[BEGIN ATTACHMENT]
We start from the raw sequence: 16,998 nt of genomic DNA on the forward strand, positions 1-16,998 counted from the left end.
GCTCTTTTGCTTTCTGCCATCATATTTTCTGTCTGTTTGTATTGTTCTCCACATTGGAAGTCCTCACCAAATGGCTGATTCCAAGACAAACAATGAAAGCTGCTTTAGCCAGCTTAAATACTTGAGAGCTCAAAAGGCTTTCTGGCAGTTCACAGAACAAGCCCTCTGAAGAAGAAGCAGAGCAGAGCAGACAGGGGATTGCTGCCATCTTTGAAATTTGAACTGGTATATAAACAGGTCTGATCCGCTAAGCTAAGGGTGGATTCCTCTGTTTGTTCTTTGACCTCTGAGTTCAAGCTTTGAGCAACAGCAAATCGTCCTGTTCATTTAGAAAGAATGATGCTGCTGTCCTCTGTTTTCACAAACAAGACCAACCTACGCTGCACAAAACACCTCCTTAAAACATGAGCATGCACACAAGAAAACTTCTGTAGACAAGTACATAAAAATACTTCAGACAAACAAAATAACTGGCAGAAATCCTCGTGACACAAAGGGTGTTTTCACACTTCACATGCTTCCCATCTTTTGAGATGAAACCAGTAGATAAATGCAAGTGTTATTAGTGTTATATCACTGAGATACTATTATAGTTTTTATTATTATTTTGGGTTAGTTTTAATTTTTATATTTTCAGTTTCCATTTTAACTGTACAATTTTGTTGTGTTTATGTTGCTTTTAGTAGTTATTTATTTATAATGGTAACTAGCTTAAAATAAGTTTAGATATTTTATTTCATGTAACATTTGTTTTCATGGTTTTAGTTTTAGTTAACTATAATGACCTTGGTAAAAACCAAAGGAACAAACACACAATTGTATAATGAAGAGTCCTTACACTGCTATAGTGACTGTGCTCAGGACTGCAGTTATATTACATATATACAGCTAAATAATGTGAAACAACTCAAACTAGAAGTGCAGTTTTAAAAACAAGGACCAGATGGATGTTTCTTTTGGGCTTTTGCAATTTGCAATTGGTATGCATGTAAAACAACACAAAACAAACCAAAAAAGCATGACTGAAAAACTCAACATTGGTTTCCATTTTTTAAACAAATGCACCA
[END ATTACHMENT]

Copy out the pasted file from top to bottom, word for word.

We start from the raw sequence: 16,998 nt of genomic DNA on the forward strand, positions 1-16,998 counted from the left end.
GCTCTTTTGCTTTCTGCCATCATATTTTCTGTCTGTTTGTATTGTTCTCCACATTGGAAGTCCTCACCAAATGGCTGATTCCAAGACAAACAATGAAAGCTGCTTTAGCCAGCTTAAATACTTGAGAGCTCAAAAGGCTTTCTGGCAGTTCACAGAACAAGCCCTCTGAAGAAGAAGCAGAGCAGAGCAGACAGGGGATTGCTGCCATCTTTGAAATTTGAACTGGTATATAAACAGGTCTGATCCGCTAAGCTAAGGGTGGATTCCTCTGTTTGTTCTTTGACCTCTGAGTTCAAGCTTTGAGCAACAGCAAATCGTCCTGTTCATTTAGAAAGAATGATGCTGCTGTCCTCTGTTTTCACAAACAAGACCAACCTACGCTGCACAAAACACCTCCTTAAAACATGAGCATGCACACAAGAAAACTTCTGTAGACAAGTACATAAAAATACTTCAGACAAACAAAATAACTGGCAGAAATCCTCGTGACACAAAGGGTGTTTTCACACTTCACATGCTTCCCATCTTTTGAGATGAAACCAGTAGATAAATGCAAGTGTTATTAGTGTTATATCACTGAGATACTATTATAGTTTTTATTATTATTTTGGGTTAGTTTTAATTTTTATATTTTCAGTTTCCATTTTAACTGTACAATTTTGTTGTGTTTATGTTGCTTTTAGTAGTTATTTATTTATAATGGTAACTAGCTTAAAATAAGTTTAGATATTTTATTTCATGTAACATTTGTTTTCATGGTTTTAGTTTTAGTTAACTATAATGACCTTGGTAAAAACCAAAGGAACAAACACACAATTGTATAATGAAGAGTCCTTACACTGCTATAGTGACTGTGCTCAGGACTGCAGTTATATTACATATATACAGCTAAATAATGTGAAACAACTCAAACTAGAAGTGCAGTTTTAAAAACAAGGACCAGATGGATGTTTCTTTTGGGCTTTTGCAATTTGCAATTGGTATGCATGTAAAACAACACAAAACAAACCAAAAAAGCATGACTGAAAAACTCAACATTGGTTTCCATTTTTTAAACAAATGCACCA